The 53-year-old is being treated in the high dependency unit at Ninewells Hospital, Dundee for severe damage to his lungs.
It is thought that his symptoms may have been caused by gas inhalation- possibly hydrogen sulphide- from rotting carcasses.
Exposure to hydrogen sulphide causes lung and eye irritation and breathlessness and can be fatal in high doses.
Police told the Scotland Courier that three other employees were being treated for irritation to their lungs.
"For some reason there appears to have been a build-up of hydrogen sulphide in the area of the rendering plant and two employees were overcome with the fumes when they went in to dump another load of animal material," said Inspector Donald Thomson.
"A third employee was affected when he went to render assistance."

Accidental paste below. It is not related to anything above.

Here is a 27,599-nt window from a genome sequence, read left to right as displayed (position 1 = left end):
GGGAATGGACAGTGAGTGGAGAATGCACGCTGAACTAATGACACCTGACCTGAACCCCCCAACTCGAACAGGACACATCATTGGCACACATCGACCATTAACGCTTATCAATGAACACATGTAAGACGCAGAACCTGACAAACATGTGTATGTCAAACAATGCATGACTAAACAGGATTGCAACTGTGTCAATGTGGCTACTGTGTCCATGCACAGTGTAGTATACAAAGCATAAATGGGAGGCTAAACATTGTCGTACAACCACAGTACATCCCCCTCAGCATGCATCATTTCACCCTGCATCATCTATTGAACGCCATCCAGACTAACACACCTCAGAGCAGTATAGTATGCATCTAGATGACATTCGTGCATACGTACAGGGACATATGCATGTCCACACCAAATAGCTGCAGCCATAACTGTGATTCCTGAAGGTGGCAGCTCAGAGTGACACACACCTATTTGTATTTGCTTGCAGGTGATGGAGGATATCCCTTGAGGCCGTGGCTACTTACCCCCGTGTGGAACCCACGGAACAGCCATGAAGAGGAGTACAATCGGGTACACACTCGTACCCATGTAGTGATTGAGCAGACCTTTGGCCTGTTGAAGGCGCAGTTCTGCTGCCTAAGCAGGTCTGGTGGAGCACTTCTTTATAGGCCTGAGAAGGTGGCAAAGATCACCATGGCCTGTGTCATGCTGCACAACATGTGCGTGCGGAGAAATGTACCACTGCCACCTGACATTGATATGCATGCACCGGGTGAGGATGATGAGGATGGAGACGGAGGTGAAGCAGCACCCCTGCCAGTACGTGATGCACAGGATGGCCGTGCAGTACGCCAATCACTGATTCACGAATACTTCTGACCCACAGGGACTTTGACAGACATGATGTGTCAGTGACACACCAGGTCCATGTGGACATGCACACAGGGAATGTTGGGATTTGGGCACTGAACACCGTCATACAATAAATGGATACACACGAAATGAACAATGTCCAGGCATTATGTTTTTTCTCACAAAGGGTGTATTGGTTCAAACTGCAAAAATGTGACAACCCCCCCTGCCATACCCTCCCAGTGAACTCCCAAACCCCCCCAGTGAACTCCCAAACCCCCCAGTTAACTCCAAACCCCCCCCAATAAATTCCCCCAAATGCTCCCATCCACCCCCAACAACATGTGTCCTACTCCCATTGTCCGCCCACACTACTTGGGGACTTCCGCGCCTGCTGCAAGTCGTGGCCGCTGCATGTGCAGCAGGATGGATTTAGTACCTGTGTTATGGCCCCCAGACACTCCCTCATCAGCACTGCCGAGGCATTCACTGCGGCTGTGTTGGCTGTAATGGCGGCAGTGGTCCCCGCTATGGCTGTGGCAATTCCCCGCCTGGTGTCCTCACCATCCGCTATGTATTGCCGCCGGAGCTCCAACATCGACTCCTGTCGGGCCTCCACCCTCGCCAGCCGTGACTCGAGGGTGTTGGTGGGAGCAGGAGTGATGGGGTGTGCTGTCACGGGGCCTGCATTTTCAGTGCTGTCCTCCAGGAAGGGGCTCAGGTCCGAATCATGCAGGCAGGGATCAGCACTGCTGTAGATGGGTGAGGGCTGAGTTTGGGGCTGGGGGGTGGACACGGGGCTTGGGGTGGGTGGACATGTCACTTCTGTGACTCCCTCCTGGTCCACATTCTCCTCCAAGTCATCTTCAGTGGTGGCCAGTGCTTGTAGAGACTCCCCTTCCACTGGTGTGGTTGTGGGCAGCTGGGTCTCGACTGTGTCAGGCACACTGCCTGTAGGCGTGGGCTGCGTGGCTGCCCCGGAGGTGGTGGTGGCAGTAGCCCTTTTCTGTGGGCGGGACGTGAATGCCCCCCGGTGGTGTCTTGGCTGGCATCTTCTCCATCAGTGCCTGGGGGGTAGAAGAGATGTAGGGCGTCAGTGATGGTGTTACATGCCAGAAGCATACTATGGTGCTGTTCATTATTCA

The plant, Sacone Environmental Ltd, was evacuated as a precaution and has now been closed down.
The Health and Safety Executive has launched an investigation into the incident.
It has been revealed that the Scottish Environmental Protection Agency (SEPA) has served three enforcement orders on the facility- which burns the animal carcases- over the past year.
A statement released to local press by the company said work would not resume at the plant until it was considered safe and stressed that management at the plant were co-operating fully with the authorities.